Introduction

A ban on the finning of all shark species within New Zealand waters will take effect from 1 October this year, Conservation Minister Dr Nick Smith and Primary Industries Minister Nathan Guy announced today.

Date:  20 August 2014
Source:  Joint release from the Minister for Primary Industries and the Minister of Conservation

A ban on the finning of all shark species within New Zealand waters will take effect from 1 October this year, Conservation Minister Dr Nick Smith and Primary Industries Minister Nathan Guy announced today.

“Implementing this ban has happened much faster than originally proposed. It reinforces New Zealand’s strong international reputation for sustainability and protecting our natural environment,” Dr Smith says.

The Ministers released a revised National Plan of Action for the Conservation and Management of Sharks (NPOA-Sharks) earlier this year, which included a commitment to phase in the ban on shark finning in New Zealand by October 2016 at the latest. A first tranche of shark species was to be covered by the ban from 1 October 2014, a second tranche from 1 October 2015, and only the highly migratory blue sharks was to be left until 1 October 2016.

“However, consultation with fisheries stakeholders and the public showed that there was widespread support to implement a ban as quickly as possible,” Mr Guy says.

“I’m very pleased that the industry has risen to that challenge, and worked with the Ministry for Primary Industries, the Department of Conservation, and other stakeholders to look at options for a more rapid implementation of the ban.”

Oceanic whitetip shark. Photo copyright: Terry Goss. DOC USE ONLY.
Oceanic whitetip shark

It is already an offence under the Animal Welfare Act to remove the fin from a shark and return it to the sea alive. The ban will also make it illegal to catch a shark, kill it, remove its fins and dump the carcass at sea.

“Sharks play an important role in our marine ecosystems, and we need to ensure the appropriate management of the 113 species of shark in our waters. This ban builds on New Zealand’s proud history of balancing conservation and the prudent use of resources to ensure their long-term sustainability,” Dr Smith says.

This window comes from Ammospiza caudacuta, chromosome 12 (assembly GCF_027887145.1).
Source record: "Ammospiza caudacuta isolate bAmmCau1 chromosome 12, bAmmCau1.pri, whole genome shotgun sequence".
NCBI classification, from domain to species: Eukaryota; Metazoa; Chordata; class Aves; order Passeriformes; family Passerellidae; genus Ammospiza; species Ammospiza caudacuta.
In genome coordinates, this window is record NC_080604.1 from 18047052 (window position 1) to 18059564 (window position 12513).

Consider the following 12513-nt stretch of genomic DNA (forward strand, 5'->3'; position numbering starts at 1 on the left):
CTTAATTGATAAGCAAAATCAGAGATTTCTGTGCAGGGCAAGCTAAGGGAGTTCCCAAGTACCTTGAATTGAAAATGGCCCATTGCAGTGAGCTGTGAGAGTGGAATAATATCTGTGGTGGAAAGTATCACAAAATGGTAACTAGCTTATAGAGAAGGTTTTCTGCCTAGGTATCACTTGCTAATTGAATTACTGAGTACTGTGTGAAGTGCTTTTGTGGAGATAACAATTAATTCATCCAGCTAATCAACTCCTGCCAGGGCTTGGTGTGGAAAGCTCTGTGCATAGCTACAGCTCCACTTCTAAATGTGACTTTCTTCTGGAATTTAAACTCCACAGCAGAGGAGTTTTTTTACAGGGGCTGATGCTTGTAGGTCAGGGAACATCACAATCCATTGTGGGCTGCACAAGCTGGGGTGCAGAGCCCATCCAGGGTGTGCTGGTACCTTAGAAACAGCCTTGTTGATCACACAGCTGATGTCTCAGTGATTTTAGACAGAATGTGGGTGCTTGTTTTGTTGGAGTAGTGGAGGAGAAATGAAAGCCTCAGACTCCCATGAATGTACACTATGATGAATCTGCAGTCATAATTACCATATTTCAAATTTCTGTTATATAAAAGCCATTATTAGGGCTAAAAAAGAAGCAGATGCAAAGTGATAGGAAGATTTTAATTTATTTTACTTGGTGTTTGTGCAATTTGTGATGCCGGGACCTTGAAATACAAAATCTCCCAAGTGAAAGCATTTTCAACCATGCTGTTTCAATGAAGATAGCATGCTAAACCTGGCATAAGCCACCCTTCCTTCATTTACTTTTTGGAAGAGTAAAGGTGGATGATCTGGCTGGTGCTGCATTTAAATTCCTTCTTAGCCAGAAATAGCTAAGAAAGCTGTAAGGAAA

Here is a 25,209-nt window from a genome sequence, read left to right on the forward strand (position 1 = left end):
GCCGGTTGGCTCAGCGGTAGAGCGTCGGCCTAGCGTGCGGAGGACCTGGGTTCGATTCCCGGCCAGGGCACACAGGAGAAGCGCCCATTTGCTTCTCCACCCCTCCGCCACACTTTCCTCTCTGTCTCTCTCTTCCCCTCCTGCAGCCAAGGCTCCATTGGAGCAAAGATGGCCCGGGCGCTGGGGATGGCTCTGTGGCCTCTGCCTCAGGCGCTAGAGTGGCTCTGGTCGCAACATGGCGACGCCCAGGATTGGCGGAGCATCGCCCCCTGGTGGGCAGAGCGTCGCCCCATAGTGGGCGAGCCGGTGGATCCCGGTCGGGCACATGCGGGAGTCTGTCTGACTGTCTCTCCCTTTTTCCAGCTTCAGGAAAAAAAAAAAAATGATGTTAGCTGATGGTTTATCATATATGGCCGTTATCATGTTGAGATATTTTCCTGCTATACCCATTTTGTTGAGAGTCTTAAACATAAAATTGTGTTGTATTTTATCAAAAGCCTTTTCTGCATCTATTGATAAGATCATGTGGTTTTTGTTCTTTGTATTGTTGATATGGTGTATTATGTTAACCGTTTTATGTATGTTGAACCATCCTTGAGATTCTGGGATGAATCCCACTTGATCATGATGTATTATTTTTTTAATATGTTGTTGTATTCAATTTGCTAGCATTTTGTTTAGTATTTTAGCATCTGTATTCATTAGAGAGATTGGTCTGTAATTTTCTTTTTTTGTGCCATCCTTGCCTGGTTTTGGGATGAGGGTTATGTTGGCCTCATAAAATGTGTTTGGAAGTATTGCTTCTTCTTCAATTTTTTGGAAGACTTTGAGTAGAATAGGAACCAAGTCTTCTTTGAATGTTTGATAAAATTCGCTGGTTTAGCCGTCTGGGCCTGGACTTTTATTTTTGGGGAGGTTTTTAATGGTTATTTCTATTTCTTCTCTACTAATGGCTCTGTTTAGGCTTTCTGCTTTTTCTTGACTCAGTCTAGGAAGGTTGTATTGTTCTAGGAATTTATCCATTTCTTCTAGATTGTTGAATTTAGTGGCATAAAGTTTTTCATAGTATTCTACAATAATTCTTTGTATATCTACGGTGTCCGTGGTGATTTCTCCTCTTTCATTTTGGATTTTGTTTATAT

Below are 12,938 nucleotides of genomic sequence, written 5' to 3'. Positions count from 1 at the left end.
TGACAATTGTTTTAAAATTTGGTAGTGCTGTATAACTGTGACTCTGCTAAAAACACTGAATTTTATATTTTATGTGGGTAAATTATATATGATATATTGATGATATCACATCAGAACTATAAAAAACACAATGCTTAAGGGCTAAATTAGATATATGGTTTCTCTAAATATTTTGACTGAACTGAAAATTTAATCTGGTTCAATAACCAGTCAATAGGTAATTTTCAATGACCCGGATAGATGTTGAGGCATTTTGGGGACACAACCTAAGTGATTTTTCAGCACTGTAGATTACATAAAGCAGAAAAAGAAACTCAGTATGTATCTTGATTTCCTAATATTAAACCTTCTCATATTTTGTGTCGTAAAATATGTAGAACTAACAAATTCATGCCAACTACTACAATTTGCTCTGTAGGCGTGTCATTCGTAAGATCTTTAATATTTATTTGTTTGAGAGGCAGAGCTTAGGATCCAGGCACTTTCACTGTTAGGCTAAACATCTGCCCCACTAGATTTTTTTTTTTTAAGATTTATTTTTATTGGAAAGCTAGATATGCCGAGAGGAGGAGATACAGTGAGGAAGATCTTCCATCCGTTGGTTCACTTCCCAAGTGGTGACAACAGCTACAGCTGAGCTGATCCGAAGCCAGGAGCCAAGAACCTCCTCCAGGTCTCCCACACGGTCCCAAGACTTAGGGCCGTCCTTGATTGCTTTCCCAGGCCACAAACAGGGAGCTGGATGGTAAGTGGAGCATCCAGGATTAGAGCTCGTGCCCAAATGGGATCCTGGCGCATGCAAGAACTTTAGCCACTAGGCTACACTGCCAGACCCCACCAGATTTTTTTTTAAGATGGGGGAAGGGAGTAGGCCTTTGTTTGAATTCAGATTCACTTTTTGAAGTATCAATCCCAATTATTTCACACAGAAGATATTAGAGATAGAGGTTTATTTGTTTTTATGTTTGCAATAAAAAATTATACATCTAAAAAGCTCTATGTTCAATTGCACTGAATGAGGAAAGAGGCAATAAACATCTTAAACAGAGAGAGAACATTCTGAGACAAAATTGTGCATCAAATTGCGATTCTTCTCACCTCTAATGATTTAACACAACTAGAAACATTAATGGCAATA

“This approach will effectively eliminate finning in New Zealand and at the same time, it shouldn’t have undue impacts on fishing operations where shark finning doesn’t occur and sharks are fully utilised,” Mr Guy says.

A combination of ‘fins attached’ and ‘weight ratio’ methods will be used to implement the ban.

“The ‘ratio method’ is most appropriate for species where there is already full utilisation, or clear opportunities for increased utilisation. These are all quota species, and the ratio approach will be supported by the comprehensive reporting arrangements as part of the Quota Management System (QMS).”

“The ‘fins attached’ approach will be applied to non-quota species, for which the monitoring is less stringent, and for two species of shark that are managed within the quota management system.

“Amendments will also be made to allow fishers to return dead, unwanted sharks to the sea, while ensuring that they are reported and counted against the total allowable catch for the species and against a fisher’s annual catch entitlement. This is an important step to ensure we continue to receive good data on shark catches.”

There will be ongoing monitoring by MPI of the ban with a view to refining management arrangements over time if required.


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Seonah Choi
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